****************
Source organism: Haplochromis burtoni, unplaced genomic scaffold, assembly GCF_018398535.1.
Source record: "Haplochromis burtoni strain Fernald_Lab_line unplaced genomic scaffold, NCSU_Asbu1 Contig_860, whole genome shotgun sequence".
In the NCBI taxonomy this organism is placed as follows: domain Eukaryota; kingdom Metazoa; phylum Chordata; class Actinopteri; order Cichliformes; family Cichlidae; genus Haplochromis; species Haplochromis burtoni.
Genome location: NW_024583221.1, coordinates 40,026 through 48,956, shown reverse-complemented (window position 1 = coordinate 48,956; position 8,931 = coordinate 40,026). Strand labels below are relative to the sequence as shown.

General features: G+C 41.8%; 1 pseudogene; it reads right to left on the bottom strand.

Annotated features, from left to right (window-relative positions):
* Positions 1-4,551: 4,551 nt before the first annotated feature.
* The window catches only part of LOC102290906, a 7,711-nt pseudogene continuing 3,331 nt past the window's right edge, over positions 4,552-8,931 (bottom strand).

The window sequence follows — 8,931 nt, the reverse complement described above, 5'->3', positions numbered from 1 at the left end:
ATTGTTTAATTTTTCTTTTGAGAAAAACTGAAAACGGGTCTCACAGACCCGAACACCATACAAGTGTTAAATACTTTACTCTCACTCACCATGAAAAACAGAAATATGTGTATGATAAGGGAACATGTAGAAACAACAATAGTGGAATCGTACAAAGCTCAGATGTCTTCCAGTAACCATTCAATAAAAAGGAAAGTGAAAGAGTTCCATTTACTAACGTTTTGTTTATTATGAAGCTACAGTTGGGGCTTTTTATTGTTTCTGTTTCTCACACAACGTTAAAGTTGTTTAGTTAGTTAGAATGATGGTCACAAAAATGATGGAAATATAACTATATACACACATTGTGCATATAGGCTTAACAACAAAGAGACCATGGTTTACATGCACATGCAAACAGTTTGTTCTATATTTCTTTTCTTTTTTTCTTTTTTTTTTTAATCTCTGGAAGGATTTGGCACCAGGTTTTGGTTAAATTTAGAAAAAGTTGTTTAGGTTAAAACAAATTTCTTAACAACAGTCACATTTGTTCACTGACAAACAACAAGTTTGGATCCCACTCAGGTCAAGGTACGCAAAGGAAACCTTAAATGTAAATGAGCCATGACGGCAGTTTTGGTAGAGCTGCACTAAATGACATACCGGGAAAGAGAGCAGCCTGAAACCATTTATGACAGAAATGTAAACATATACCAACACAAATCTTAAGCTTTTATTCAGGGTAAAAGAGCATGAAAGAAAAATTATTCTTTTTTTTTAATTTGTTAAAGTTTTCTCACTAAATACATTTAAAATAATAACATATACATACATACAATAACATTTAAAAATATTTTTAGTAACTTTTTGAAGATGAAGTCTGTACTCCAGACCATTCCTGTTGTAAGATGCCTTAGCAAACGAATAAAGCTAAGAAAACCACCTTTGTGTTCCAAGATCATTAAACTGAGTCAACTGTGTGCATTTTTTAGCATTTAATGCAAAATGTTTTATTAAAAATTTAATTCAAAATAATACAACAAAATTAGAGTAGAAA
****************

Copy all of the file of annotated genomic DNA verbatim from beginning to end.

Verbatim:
Source organism: Haplochromis burtoni, unplaced genomic scaffold, assembly GCF_018398535.1.
Source record: "Haplochromis burtoni strain Fernald_Lab_line unplaced genomic scaffold, NCSU_Asbu1 Contig_860, whole genome shotgun sequence".
In the NCBI taxonomy this organism is placed as follows: domain Eukaryota; kingdom Metazoa; phylum Chordata; class Actinopteri; order Cichliformes; family Cichlidae; genus Haplochromis; species Haplochromis burtoni.
Genome location: NW_024583221.1, coordinates 40,026 through 48,956, shown reverse-complemented (window position 1 = coordinate 48,956; position 8,931 = coordinate 40,026). Strand labels below are relative to the sequence as shown.

General features: G+C 41.8%; 1 pseudogene; it reads right to left on the bottom strand.

Annotated features, from left to right (window-relative positions):
* Positions 1-4,551: 4,551 nt before the first annotated feature.
* The window catches only part of LOC102290906, a 7,711-nt pseudogene continuing 3,331 nt past the window's right edge, over positions 4,552-8,931 (bottom strand).

The window sequence follows — 8,931 nt, the reverse complement described above, 5'->3', positions numbered from 1 at the left end:
ATTGTTTAATTTTTCTTTTGAGAAAAACTGAAAACGGGTCTCACAGACCCGAACACCATACAAGTGTTAAATACTTTACTCTCACTCACCATGAAAAACAGAAATATGTGTATGATAAGGGAACATGTAGAAACAACAATAGTGGAATCGTACAAAGCTCAGATGTCTTCCAGTAACCATTCAATAAAAAGGAAAGTGAAAGAGTTCCATTTACTAACGTTTTGTTTATTATGAAGCTACAGTTGGGGCTTTTTATTGTTTCTGTTTCTCACACAACGTTAAAGTTGTTTAGTTAGTTAGAATGATGGTCACAAAAATGATGGAAATATAACTATATACACACATTGTGCATATAGGCTTAACAACAAAGAGACCATGGTTTACATGCACATGCAAACAGTTTGTTCTATATTTCTTTTCTTTTTTTCTTTTTTTTTTTAATCTCTGGAAGGATTTGGCACCAGGTTTTGGTTAAATTTAGAAAAAGTTGTTTAGGTTAAAACAAATTTCTTAACAACAGTCACATTTGTTCACTGACAAACAACAAGTTTGGATCCCACTCAGGTCAAGGTACGCAAAGGAAACCTTAAATGTAAATGAGCCATGACGGCAGTTTTGGTAGAGCTGCACTAAATGACATACCGGGAAAGAGAGCAGCCTGAAACCATTTATGACAGAAATGTAAACATATACCAACACAAATCTTAAGCTTTTATTCAGGGTAAAAGAGCATGAAAGAAAAATTATTCTTTTTTTTTAATTTGTTAAAGTTTTCTCACTAAATACATTTAAAATAATAACATATACATACATACAATAACATTTAAAAATATTTTTAGTAACTTTTTGAAGATGAAGTCTGTACTCCAGACCATTCCTGTTGTAAGATGCCTTAGCAAACGAATAAAGCTAAGAAAACCACCTTTGTGTTCCAAGATCATTAAACTGAGTCAACTGTGTGCATTTTTTAGCATTTAATGCAAAATGTTTTATTAAAAATTTAATTCAAAATAATACAACAAAATTAGAGTAGAAA